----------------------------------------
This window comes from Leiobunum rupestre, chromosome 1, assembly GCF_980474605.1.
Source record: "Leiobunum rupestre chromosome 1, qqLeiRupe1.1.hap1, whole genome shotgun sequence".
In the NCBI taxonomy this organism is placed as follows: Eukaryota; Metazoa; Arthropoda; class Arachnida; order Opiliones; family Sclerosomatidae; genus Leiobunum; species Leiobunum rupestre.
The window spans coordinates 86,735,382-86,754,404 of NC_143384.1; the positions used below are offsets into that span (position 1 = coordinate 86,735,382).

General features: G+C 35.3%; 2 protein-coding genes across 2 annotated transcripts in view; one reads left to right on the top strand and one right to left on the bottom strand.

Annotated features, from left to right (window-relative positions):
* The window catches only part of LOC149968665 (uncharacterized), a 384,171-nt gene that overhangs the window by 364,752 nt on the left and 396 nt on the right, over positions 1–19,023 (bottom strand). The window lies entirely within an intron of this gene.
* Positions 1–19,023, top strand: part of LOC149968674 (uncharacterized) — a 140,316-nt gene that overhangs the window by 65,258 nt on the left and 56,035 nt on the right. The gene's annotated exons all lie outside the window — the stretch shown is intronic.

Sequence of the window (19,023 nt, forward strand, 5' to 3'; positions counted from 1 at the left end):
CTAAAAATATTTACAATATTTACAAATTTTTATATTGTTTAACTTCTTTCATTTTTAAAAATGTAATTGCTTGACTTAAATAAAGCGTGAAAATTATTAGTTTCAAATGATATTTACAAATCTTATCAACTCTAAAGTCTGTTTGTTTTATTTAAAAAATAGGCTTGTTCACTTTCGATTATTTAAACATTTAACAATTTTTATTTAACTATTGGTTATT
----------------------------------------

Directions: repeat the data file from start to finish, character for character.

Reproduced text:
This window comes from Leiobunum rupestre, chromosome 1, assembly GCF_980474605.1.
Source record: "Leiobunum rupestre chromosome 1, qqLeiRupe1.1.hap1, whole genome shotgun sequence".
In the NCBI taxonomy this organism is placed as follows: Eukaryota; Metazoa; Arthropoda; class Arachnida; order Opiliones; family Sclerosomatidae; genus Leiobunum; species Leiobunum rupestre.
The window spans coordinates 86,735,382-86,754,404 of NC_143384.1; the positions used below are offsets into that span (position 1 = coordinate 86,735,382).

General features: G+C 35.3%; 2 protein-coding genes across 2 annotated transcripts in view; one reads left to right on the top strand and one right to left on the bottom strand.

Annotated features, from left to right (window-relative positions):
* The window catches only part of LOC149968665 (uncharacterized), a 384,171-nt gene that overhangs the window by 364,752 nt on the left and 396 nt on the right, over positions 1–19,023 (bottom strand). The window lies entirely within an intron of this gene.
* Positions 1–19,023, top strand: part of LOC149968674 (uncharacterized) — a 140,316-nt gene that overhangs the window by 65,258 nt on the left and 56,035 nt on the right. The gene's annotated exons all lie outside the window — the stretch shown is intronic.

Sequence of the window (19,023 nt, forward strand, 5' to 3'; positions counted from 1 at the left end):
CTAAAAATATTTACAATATTTACAAATTTTTATATTGTTTAACTTCTTTCATTTTTAAAAATGTAATTGCTTGACTTAAATAAAGCGTGAAAATTATTAGTTTCAAATGATATTTACAAATCTTATCAACTCTAAAGTCTGTTTGTTTTATTTAAAAAATAGGCTTGTTCACTTTCGATTATTTAAACATTTAACAATTTTTATTTAACTATTGGTTATT